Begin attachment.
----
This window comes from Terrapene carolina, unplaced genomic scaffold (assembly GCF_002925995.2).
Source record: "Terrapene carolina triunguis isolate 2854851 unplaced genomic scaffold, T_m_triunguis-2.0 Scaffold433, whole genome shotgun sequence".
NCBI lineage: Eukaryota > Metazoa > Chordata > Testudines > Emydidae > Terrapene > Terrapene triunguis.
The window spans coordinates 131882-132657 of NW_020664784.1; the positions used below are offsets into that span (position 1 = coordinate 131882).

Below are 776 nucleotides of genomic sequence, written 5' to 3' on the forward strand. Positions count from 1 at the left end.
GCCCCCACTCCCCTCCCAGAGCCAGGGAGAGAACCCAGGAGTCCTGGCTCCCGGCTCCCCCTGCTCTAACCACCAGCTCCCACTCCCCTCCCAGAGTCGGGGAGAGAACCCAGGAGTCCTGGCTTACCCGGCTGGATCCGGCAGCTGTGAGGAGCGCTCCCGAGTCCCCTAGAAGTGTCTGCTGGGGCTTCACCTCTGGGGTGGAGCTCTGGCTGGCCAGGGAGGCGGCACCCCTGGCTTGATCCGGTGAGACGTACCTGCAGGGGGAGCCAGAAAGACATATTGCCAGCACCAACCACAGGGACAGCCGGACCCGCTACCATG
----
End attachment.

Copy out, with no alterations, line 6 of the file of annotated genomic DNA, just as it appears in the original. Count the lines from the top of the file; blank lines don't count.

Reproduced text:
GCCCCCACTCCCCTCCCAGAGCCAGGGAGAGAACCCAGGAGTCCTGGCTCCCGGCTCCCCCTGCTCTAACCACCAGCTCCCACTCCCCTCCCAGAGTCGGGGAGAGAACCCAGGAGTCCTGGCTTACCCGGCTGGATCCGGCAGCTGTGAGGAGCGCTCCCGAGTCCCCTAGAAGTGTCTGCTGGGGCTTCACCTCTGGGGTGGAGCTCTGGCTGGCCAGGGAGGCGGCACCCCTGGCTTGATCCGGTGAGACGTACCTGCAGGGGGAGCCAGAAAGACATATTGCCAGCACCAACCACAGGGACAGCCGGACCCGCTACCATG